Saturday, November 7, 2009

Writing For Realsies

I've started writing again (I mean, other than this blog). I think it's shaping up to be teen fiction. Maybe once I begin the second draft, it'll mature into adult fiction. But who knows. I have a habit of beginning a work of writing and then... quitting. Often it's because I get too overly focused on the details.

Like, making up a city that doesn't exist. I then have to imagine the entire infrastructure and then eventually I overwhelm myself. And if I place the setting somewhere I've been OR based on somewhere I've been, I start getting wrapped up in how close a resemblance a fictional place is to the real thing.

It's too much. I'm one of those writers who needs to write what they know when it comes to cities. So I'm basing this book on my hometown. Everything takes place there. I know it inside and out. And without that major roadblock, I'm able to be more creative with my plot.

When I was six I wrote my first "book" and illustrated it. It was about six pages long about a Halloween costume. It took me a few days and I was jazzed with it. I probably threw it out after about a month or so.

When I was in grade five or six or something I wrote my first comic book. It was about five friends and how their lives grew apart. It was a big undertaking and looking back it was total shit, but still. I finished it.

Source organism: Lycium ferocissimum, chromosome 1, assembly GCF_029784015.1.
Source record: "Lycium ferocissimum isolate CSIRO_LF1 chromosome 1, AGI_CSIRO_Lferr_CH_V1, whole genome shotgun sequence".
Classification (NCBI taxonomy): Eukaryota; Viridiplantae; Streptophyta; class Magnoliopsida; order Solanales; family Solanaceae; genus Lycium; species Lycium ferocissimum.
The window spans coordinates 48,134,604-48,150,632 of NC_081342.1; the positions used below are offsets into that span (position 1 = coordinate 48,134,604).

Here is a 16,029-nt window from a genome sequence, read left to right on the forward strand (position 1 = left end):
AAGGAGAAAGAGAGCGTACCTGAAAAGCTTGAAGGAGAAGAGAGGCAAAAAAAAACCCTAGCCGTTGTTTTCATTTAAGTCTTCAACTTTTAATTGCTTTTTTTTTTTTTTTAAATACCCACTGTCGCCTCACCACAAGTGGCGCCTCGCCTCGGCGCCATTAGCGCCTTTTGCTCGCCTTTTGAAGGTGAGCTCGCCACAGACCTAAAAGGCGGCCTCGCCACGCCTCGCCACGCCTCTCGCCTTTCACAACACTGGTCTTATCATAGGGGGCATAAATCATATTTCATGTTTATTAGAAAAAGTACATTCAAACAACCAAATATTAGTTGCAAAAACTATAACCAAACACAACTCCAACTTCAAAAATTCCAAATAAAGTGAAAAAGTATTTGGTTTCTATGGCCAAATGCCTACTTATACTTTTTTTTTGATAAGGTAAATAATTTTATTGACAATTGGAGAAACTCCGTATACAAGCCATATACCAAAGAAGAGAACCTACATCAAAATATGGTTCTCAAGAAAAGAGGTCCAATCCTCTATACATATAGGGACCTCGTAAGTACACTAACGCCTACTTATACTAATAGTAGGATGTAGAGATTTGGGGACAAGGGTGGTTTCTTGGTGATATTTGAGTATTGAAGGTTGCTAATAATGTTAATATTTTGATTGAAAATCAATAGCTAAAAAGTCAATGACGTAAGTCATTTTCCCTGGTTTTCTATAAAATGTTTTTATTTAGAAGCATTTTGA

When I was 16, I drew up this series of anime-inspired magic girls and I think the best word I could use for it now was storyboards. Each large piece of paper was one panel and included all the dialogue. I did five volumes, plus a bonus epilogue. I finished that too and it was the last thing I've ever completed that had any amount of writing attached to it.

Short stories I've done, but that's the thing with a short story: it's short. In the amount of time it takes to write a first draft of a novel, you could be polishing your short story to a high sheen.

I was on the subway thinking about my life and my choices and what talents I have, such as they are, that are largely amounting to nothing due entirely to laziness on my part. And a second later I came up with an idea for a novel. I practically wrote the thing in my head as I walked home and spent the rest of the night at my computer.

If only every night were as inspiring and motivating. I never seem to get a second wind. I miss being a kid, or even a teenager, when I write. I just did it because it was fun. I never got bogged down by, I don't know, "facts" or "life". Creativity is a gift, and a part of me is worried that if I don't use it now, I'll lose it.

I really want to finish this story. I really do. Let's see how this goes.

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